medium voltage instantaneous trip

I have a typical 12470v dual service line up. Both feeders can never be
paralled. The mains and feeders are protected with ABB 51y very inverse
relays. The feeders supply mutliple transformers in sizes from 500 to
2500 kva. Maximum load on any line is about 200amps. Short circuit
current is about 9000 amps at the mains and about 8000 amps at the
furthest point. For some reason they've been running with the
instantaneous trip set rather low on both the mains and feeders. I
would never use the instantaneous on the mains because there's no way to
coordinate it with the feeders. The instantaneous on the feeders seems
difficult to set because the short circuit current isnt' that much lower
at the furthest point in the system.
Basically whenever anything trips, they locate the fault, fix it, and
turn everything back on. I'd prefer to get rid of the instantaneous on
the mains and possilby set it on the feeders.
Any suggestions?
Thanks
Dave
Reply to
dave
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| I have a typical 12470v dual service line up. Both feeders can never be | paralled. The mains and feeders are protected with ABB 51y very inverse | relays. The feeders supply mutliple transformers in sizes from 500 to | 2500 kva. Maximum load on any line is about 200amps. Short circuit | current is about 9000 amps at the mains and about 8000 amps at the | furthest point. For some reason they've been running with the | instantaneous trip set rather low on both the mains and feeders. I | would never use the instantaneous on the mains because there's no way to | coordinate it with the feeders. The instantaneous on the feeders seems | difficult to set because the short circuit current isnt' that much lower | at the furthest point in the system. | | Basically whenever anything trips, they locate the fault, fix it, and | turn everything back on. I'd prefer to get rid of the instantaneous on | the mains and possilby set it on the feeders. | | Any suggestions? | Thanks | Dave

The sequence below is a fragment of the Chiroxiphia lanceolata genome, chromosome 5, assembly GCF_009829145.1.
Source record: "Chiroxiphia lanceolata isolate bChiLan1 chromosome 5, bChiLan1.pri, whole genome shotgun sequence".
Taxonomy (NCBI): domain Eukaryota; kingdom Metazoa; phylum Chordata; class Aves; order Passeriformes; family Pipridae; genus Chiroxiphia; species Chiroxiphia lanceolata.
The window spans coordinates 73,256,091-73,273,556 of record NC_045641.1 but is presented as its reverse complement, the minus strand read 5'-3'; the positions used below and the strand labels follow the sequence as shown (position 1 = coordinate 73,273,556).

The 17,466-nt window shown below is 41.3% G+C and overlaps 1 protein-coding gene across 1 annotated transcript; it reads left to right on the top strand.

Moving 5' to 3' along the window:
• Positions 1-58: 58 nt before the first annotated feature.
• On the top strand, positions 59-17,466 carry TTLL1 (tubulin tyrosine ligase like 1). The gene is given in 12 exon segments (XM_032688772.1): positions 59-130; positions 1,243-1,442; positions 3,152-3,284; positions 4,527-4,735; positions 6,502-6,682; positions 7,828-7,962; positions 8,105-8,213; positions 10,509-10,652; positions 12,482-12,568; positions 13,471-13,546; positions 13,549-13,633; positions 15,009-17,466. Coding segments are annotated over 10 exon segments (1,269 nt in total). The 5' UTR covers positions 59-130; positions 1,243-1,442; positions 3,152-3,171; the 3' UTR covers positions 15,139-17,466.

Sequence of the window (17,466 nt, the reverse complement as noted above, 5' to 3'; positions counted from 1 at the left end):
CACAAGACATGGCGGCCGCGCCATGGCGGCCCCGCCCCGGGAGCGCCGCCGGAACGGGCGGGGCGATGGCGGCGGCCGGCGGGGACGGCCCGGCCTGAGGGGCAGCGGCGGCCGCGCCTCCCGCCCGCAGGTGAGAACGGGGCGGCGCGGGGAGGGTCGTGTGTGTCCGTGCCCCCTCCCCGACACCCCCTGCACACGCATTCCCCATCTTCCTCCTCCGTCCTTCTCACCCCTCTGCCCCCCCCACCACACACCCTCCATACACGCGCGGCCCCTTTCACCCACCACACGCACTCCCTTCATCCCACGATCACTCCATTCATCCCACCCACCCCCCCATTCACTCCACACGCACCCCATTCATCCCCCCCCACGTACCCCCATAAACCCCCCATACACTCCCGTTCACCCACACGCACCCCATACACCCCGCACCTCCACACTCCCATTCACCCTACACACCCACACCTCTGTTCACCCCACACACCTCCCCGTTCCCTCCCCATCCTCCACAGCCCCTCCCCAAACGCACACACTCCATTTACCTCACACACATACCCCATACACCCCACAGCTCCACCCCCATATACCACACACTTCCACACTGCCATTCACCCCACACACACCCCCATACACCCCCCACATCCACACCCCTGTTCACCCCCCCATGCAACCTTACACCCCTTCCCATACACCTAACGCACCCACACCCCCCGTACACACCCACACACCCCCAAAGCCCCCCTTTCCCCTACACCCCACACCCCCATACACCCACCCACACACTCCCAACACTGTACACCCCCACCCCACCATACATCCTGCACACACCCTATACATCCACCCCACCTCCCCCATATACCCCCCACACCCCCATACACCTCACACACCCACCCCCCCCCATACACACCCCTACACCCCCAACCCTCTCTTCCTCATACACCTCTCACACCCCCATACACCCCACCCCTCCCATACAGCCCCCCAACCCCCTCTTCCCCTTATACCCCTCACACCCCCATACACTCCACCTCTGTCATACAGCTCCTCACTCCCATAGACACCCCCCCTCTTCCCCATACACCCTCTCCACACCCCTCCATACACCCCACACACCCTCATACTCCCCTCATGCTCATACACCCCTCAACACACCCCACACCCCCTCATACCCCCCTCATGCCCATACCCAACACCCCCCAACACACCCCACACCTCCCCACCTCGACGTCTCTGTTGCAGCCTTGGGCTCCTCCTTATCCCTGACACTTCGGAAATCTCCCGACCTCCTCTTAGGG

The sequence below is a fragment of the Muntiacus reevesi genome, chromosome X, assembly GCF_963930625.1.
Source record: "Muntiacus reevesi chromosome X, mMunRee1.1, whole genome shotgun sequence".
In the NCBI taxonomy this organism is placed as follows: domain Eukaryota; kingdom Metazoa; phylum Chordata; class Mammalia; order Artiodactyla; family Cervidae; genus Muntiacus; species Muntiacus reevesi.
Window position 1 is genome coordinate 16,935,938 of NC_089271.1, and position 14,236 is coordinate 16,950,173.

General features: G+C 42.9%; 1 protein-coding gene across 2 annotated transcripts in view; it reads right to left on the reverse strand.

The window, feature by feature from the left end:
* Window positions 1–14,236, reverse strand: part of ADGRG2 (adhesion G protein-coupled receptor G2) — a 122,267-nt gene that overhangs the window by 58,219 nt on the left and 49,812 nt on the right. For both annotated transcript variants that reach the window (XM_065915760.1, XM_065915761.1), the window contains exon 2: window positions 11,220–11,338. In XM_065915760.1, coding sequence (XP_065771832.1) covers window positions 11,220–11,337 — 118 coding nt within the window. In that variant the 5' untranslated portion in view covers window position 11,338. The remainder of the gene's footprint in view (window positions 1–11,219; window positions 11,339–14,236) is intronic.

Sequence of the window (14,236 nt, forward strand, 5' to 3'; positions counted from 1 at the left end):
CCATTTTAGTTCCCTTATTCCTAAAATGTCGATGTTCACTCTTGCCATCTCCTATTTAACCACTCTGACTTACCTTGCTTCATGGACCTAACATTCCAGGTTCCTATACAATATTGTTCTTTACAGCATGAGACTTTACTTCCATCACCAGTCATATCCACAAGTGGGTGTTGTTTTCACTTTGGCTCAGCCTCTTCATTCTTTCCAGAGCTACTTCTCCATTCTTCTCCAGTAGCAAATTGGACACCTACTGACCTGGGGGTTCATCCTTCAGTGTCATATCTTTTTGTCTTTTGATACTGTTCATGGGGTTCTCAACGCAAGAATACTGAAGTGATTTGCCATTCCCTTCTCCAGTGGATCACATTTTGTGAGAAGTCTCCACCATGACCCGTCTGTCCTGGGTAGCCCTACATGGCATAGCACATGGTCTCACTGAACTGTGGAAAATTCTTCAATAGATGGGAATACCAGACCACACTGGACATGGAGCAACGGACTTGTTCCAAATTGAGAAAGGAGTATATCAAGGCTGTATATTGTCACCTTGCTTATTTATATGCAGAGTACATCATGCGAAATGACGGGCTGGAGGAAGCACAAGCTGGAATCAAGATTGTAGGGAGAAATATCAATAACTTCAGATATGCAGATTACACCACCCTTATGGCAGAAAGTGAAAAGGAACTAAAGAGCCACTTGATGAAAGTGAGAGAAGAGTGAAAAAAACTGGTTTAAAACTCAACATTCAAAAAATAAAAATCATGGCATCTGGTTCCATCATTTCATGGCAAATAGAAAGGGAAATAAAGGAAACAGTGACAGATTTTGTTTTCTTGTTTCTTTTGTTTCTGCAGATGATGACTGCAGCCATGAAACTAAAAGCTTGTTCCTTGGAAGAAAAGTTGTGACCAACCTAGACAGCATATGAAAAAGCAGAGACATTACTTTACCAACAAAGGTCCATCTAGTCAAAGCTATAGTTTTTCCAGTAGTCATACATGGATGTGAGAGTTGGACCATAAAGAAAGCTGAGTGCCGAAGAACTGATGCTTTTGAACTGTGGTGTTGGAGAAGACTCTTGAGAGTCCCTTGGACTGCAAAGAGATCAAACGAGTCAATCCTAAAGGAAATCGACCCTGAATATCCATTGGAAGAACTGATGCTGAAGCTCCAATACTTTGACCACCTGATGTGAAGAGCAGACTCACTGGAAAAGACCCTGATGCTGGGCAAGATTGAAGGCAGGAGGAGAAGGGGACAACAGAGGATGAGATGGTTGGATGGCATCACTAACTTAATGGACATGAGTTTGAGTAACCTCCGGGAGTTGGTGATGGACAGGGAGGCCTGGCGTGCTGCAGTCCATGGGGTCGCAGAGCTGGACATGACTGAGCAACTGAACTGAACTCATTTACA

IANAEE ... so this isn't a real suggestion.
I wonder why these things can't be programmed for a finite delay. If the mains were delayed slightly (and I have no idea how much time is appropriate for things like this), and recover if the fault is cleared at the feeders, would that be effective enough at the main without any coordination?
Obviously it wouldn't be an instantaneous trip. But neither is coordination when the downstream is saying "hold on, I can clear this". If that delay needed to be different depending on where the fault is, then it does get more complicated.
Reply to
phil-news-nospam
A coordinated system is what you want difficult is standard. Call an engineering company and have a coordination study done. CH- SqD-Seimans-GE all have people that do this for a living. I am not nuts enough to just start changing settings on medium voltage equipment. You might even get a hold of the power company they might help you find some one in your area. It is to their benefit for you to have a controlled system.
Reply to
SQLit
Stacked 50 functions can't generally be coordinated. You are going in the right direction--check to see if the 50 functions are not already disabled on the main-breaker 51Ys.
See IEEE Std 399 {brown book}
--s falke .
Reply to
s falke

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